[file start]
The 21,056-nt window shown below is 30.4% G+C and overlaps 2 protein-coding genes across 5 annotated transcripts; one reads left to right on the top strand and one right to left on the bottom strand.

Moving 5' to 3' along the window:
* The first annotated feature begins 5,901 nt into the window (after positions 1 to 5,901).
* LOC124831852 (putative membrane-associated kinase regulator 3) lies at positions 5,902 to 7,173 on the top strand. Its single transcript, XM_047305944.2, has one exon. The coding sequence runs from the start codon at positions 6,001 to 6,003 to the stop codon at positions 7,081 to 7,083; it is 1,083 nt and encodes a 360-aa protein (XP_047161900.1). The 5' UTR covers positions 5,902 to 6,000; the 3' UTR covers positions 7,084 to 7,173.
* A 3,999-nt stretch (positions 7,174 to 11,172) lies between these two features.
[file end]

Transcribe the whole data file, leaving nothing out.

The 21,056-nt window shown below is 30.4% G+C and overlaps 2 protein-coding genes across 5 annotated transcripts; one reads left to right on the top strand and one right to left on the bottom strand.

Moving 5' to 3' along the window:
* The first annotated feature begins 5,901 nt into the window (after positions 1 to 5,901).
* LOC124831852 (putative membrane-associated kinase regulator 3) lies at positions 5,902 to 7,173 on the top strand. Its single transcript, XM_047305944.2, has one exon. The coding sequence runs from the start codon at positions 6,001 to 6,003 to the stop codon at positions 7,081 to 7,083; it is 1,083 nt and encodes a 360-aa protein (XP_047161900.1). The 5' UTR covers positions 5,902 to 6,000; the 3' UTR covers positions 7,084 to 7,173.
* A 3,999-nt stretch (positions 7,174 to 11,172) lies between these two features.